Treatments for iron-deficiency anaemia in pregnancy
RHL practical aspects by Candio F and Hofmeyr GJ
FIRST CONTACT (PRIMARY CARE) LEVEL
In settings with a high prevalence of iron deficiency anaemia, iron and folic acid should be offered to all pregnant women, without the need to perform haematological studies.
Screening for anaemia may be limited to inspection of the conjunctiva for the presence of pallor, but there are no published reports of the accuracy of screening for anaemia using this method in pregnant women in the rural antenatal clinic setting. Any method of screening for anaemia at primary health care level should be acceptable to both patients and staff, be simple to operate, require a minimum of materials, be inexpensive, and give immediate accurate results. Haemoglobin measurement or estimation with the use of the WHO haemoglobin colour scale to confirm anaemia is recommended. Women with severe anaemia (Hb<7 g/dl) should be referred for investigation of the causes and treatment. The copper sulphate method is inexpensive, but requires staff trained in its use.
In women with mild-to-moderate anaemia, it is very important to perform timely iron and folate supplementation to prevent the development of more severe anaemia especially in settings with out safe blood transfusion facilities to reduce the need for blood transfusion with its associated risks.
The impact of supplementation can be improved by counselling on why, how, and when to take iron tablets and by supplying the tablets.
REFERRAL HOSPITAL (SECONDARY CARE) LEVEL
Pregnant women with severe anaemia should be referred to a hospital for monitoring and further treatment. These hospitals should be able to provide red blood cells transfusion and intramuscular (IM) or intravenous (IV) iron. The use of IV or IM iron should be done only in hospital. The different treatments alternatives should be discussed with the patient taking into account the transport facilities, gestational age, cost and availability of the different preparations.
Blood transfusion may become necessary for severe anaemia especially close to term. Unnecessary blood transfusion can be reduced by introducing guidelines, information materials for women and their families, and the establishment of a hospital blood transfusion committee.
AT HOME OR IN THE COMMUNITY
Iron or folate supplementation of pregnant women should prevent a deterioration of the anaemic condition. Routine preventive iron supplementation has been successfully delivered through traditional birth attendants integrated into a primary health care programme in a trial in rural Gambia.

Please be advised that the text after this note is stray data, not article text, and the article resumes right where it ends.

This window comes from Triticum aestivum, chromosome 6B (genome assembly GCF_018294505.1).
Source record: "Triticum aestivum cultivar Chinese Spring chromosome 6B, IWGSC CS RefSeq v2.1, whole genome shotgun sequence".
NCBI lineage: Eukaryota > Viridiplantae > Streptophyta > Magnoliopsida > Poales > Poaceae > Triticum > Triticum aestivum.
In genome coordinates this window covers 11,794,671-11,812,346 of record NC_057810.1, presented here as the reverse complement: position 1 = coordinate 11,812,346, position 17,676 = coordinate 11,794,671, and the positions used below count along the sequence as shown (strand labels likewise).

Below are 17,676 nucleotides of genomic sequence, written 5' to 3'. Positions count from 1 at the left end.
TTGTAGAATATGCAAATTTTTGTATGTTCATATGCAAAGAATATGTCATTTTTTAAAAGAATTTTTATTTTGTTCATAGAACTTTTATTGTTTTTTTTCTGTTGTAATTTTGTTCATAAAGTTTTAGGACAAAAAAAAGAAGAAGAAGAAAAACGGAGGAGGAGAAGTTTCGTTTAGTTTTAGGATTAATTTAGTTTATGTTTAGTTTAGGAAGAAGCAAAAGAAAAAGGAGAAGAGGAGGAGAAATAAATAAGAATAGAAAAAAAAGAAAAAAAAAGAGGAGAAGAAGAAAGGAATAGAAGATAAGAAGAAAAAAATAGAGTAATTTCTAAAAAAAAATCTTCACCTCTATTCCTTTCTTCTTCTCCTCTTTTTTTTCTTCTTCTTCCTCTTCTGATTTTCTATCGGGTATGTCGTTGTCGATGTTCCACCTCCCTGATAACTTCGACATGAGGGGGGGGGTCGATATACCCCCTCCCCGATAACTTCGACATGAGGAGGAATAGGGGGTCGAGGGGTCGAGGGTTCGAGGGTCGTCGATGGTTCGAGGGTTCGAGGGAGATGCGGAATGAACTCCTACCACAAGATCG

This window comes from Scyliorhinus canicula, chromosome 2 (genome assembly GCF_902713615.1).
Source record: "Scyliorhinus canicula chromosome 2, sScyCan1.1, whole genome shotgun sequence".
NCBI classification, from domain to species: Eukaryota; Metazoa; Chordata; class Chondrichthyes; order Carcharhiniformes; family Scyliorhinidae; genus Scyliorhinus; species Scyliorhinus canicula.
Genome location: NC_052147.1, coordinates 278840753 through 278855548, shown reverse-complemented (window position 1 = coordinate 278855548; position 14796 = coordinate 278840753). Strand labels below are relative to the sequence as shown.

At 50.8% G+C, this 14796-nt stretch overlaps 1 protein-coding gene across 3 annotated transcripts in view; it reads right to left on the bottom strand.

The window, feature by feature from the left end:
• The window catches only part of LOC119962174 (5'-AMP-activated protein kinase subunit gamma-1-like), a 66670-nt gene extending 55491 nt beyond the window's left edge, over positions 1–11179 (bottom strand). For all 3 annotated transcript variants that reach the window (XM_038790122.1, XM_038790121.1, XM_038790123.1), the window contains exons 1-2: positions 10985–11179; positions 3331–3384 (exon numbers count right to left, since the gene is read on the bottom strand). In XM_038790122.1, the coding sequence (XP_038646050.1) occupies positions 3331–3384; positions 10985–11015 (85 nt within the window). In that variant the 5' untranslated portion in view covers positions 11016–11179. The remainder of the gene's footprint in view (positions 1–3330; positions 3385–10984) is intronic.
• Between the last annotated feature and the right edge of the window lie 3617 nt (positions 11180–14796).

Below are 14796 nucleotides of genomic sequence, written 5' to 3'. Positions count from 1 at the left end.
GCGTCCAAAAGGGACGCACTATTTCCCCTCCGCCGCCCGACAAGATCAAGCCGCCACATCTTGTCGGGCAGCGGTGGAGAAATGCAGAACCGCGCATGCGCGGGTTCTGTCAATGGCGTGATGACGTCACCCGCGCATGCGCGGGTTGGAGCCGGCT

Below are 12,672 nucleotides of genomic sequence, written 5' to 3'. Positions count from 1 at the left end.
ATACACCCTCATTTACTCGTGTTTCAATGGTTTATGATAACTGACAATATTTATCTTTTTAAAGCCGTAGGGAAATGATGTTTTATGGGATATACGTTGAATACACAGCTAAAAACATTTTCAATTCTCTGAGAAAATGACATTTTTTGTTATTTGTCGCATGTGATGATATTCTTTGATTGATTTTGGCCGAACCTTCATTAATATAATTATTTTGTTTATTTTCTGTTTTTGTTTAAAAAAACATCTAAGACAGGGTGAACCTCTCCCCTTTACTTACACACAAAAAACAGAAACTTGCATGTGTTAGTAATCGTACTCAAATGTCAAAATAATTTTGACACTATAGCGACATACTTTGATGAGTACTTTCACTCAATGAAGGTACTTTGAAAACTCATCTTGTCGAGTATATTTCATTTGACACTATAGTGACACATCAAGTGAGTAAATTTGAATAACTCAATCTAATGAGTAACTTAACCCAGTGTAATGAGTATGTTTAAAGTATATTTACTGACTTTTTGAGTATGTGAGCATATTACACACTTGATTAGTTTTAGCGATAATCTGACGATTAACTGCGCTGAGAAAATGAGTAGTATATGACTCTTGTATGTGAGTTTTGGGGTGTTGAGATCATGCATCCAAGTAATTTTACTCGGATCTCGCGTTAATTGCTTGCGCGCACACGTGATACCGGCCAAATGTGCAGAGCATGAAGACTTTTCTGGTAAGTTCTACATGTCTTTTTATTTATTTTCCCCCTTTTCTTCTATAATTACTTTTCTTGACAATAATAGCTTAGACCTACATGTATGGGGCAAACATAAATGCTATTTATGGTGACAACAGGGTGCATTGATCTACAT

In developing countries, where perhaps most women are nutritionally deficient, it is very important to give dietary advice during pregnancy with adequate quantities of iron-rich foods and counsel to pregnant women of the risks of anaemia in pregnancy. Generally women with poor nutrition and exposure to chronic illness are those least likely with to antenatal care, so programs directed at antenatal clinic attendees are likely to have limited effectiveness. Research is needed into strategies to reduce iron deficiency at a community level such as fortification of staple foods.
Pregnant women residing in endemic malaria areas should be given anti-malaria prophylaxis according to country policies, because this infection increases anaemia risk, would be recommend iron supplementation in settings with high prevalence of malaria because the benefits are considered to outweigh the risks. In clinically suspected cases of severe anaemia, the health workers at the community level should be advised immediate referral of these pregnant women to a secondary care level.
- Van den Broek N, Ntonya C, Mhango E, White S. Diagnosing anaemia in rural clinics: assessing the potential of the Haemoglobin colour Scale. Bulletin of the World Health Organization 1999:77:15-21
- Menendez C, Todd J, Alonso PL et al. The effects of iron supplementation during pregnancy, given by traditional birth attendants, on the prevalence of anaemia and malaria. Transactions of the royal society of tropical medicine and hygiene 1994;88:590-93
This document should be cited as:Candio F, Hofmeyr GJ. Treatments for iron-deficiency anaemia in pregnancy : RHL practical aspects (last revised: 23 November 2007). The WHO Reproductive Health Library; Geneva: World Health Organization.